At Home with Paul Vincent Wiseman of The Wiseman Group

Paul Wiseman’s iconic design firm, The Wiseman Group was founded in 1980, just two years before the founding of The San Francisco Fall Show. And he has been an avid supporter throughout the show’s 38-year history. His whole team arrives to preview the show each year and I have watched Paul take them on his own personal guided tour, chatting with dealers and locating treasures. So it was an honor to have The Wiseman Group create a Designer Vignette for the Grand Entry of 2018 Show. Wiseman chose “Stars” as the focus for the vignette, from that year’s theme, The Sun, The Moon, and The Stars. Not surprisingly, the celestial imagery incorporated into the display, through a combination of surrealist works by American artist and filmmaker Joseph Cornell and custom wallpaper designed in collaboration with de Gournay, offered a sparkling deep blue night sky with an otherworldly aura.

STARS – Designer Vignette by The Wiseman Group at the 2018 San Francisco Fall Show
Photo by Drew Altizer

I chatted by phone with Wiseman from his home in Belvedere, CA, and asked about how he brings design into his own home and what turns a house into a retreat. “When people of all walks of life can be comfortable in your home, when the owner of the home has things that are very personal—things that make you real,” he says. Wiseman has an affinity for unique objects, antiques, and art “pieces that have soul-even if you don’t know what you are looking at.” But he doesn’t have a favourite piece. “Each piece is from a different realm of beauty,” he says. “I view all my objects as some aspect of myself. They caught my eye and gave me pleasure. My home is my sacred temple.” When pressed, however, he was able to name four pieces that bring him joy:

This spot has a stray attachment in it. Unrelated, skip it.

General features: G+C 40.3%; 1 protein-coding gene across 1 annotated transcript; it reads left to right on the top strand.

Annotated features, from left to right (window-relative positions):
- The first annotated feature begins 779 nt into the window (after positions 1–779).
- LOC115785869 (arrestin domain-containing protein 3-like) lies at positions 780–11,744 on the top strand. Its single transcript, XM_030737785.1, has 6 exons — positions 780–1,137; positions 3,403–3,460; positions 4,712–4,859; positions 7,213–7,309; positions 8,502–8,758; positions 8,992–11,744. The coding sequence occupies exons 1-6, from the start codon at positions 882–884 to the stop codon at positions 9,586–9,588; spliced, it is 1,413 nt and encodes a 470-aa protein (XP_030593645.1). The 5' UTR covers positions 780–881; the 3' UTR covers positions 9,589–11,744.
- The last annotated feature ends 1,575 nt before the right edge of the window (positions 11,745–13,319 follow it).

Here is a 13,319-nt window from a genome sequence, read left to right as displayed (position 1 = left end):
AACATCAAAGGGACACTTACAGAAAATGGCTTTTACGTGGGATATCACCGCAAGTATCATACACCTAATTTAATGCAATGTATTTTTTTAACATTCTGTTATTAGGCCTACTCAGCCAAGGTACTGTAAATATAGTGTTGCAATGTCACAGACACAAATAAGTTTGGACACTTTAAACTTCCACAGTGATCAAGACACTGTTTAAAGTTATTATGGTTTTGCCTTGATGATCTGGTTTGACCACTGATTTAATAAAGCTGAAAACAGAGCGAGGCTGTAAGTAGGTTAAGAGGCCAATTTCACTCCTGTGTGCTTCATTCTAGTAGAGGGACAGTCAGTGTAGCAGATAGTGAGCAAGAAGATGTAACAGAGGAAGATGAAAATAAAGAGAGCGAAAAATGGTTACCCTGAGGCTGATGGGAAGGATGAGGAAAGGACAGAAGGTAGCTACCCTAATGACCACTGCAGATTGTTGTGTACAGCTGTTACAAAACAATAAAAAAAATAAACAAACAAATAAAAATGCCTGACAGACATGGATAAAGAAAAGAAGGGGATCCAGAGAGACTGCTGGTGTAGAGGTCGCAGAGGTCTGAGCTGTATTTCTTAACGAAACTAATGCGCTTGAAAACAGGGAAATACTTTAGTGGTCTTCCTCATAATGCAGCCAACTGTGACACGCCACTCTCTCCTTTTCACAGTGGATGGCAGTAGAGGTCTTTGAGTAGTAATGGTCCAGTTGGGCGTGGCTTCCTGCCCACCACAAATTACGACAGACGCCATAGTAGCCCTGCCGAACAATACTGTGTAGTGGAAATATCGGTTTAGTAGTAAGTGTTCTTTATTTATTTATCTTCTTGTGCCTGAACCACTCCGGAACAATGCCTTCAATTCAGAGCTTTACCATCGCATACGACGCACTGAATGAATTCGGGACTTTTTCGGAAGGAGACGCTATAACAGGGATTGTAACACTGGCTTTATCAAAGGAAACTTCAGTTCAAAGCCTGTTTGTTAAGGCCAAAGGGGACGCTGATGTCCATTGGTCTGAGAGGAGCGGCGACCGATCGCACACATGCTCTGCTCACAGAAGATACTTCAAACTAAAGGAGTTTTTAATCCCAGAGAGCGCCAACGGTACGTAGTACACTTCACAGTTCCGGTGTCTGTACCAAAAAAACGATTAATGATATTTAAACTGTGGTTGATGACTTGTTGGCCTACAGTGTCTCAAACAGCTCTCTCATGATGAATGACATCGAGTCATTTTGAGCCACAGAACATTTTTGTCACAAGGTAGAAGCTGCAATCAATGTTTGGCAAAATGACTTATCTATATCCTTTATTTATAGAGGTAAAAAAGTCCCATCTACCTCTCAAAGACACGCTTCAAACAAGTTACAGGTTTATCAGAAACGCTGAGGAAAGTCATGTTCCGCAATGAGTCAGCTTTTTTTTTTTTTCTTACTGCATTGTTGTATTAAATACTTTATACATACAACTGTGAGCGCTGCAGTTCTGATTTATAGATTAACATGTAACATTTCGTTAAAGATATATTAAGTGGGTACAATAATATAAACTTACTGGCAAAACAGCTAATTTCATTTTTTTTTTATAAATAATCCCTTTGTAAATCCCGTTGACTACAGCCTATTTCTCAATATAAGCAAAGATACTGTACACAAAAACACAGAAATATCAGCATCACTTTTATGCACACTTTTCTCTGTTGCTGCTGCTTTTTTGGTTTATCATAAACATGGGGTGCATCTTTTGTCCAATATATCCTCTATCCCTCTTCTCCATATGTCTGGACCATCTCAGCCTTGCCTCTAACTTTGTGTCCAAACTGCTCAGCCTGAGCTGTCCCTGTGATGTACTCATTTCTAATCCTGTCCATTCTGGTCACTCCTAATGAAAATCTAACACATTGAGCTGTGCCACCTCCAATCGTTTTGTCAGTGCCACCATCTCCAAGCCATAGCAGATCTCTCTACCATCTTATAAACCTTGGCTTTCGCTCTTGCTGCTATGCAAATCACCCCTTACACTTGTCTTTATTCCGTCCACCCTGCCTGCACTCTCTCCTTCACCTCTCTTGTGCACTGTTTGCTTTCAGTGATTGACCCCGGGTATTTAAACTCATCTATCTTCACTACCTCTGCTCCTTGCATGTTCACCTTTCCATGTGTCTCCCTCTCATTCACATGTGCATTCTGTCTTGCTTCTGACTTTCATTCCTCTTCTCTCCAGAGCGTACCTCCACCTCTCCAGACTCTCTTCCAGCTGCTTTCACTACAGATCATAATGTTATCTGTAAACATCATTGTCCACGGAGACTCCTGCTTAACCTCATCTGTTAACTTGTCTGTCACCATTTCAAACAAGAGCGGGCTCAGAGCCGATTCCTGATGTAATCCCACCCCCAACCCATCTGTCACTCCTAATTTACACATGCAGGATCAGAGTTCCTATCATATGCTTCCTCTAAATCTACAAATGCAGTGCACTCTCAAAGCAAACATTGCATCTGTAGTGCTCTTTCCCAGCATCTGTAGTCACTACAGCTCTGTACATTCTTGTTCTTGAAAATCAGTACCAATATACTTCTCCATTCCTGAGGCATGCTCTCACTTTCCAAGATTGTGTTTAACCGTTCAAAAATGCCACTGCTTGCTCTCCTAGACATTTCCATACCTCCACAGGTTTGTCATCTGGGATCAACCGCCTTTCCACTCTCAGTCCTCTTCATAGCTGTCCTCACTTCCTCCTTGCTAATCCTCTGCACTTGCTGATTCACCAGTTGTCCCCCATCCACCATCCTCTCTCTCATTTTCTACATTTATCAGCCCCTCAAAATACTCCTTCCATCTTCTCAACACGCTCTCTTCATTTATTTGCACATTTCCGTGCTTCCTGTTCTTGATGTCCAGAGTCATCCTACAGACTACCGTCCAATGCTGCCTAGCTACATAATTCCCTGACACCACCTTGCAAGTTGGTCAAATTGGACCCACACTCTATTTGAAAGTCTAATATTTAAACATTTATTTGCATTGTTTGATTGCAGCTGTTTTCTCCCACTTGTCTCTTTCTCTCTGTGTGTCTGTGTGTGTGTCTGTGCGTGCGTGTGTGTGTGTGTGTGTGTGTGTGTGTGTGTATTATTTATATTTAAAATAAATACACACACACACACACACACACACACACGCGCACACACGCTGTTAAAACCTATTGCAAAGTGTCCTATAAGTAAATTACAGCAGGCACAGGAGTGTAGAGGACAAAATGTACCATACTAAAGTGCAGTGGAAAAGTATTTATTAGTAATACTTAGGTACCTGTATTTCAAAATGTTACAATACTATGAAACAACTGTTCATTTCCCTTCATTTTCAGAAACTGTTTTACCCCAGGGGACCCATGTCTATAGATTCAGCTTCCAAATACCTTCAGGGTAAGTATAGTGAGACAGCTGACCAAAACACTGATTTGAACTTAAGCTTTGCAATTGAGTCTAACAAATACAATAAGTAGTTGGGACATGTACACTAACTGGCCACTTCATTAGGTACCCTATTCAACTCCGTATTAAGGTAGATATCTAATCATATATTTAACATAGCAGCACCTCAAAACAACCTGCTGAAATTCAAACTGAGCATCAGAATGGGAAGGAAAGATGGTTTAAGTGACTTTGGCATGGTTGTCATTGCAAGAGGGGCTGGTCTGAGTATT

William Kentridge wall sculpture

A William Kentridge wall sculpture. “It is so much about shadow and dark and light, it’s made of black steel, is 5’ tall x 4’ wide and looks like a calligraphy stroke,” says Wiseman.

Han Dynasty 3-Footed Vessel

“A period Ming lacquered scholar’s desk that I use as a coffee table in my living room” and a Han Dynasty 3-footed vessel. “It looks quite contemporary” he shares, “but it is 2-3,000 years old.” If it looks familiar, you may have seen it on the cover of Wiseman’s design book Inner Spaces (Gibbs Smith 2014)

Opalized Ammonite

An opalized ammonite. “It’s the second largest in the world,” he shares (The Smithsonian has the largest). “It is 80 million years old and changes colors when you pass by it: green to red to orange.”

Wiseman has been working on his home in Belvedere for 20 years. “I’ve created a summer house environment. The staff is surly,” he jokes, “Spa Belvedere.” But he has created an oasis. “I have a 100-year old arbor, I’ve created an herb garden and a Bali Bed with pillows and cushions. I love going down there. I have a pair of 2nd-century Roman busts and they sit there between the columns, looking down on the bed. It’s heaven, it is its own world. I sit and watch the water and the boats.”

Color is important to Wiseman. “I was born and raised in California. The greens and golds of our landscape have always resonated with me. I appreciate so many other colors—nature shows you colors that you never thought could work together. I collect Wedgwood, I love the color. I bought three pieces from Bill Blass’s collection and sent them to Peru with Sandra Jordan (of Sandra Jordan Prima Alpaca) and she made me an Alpaca textile in that color.”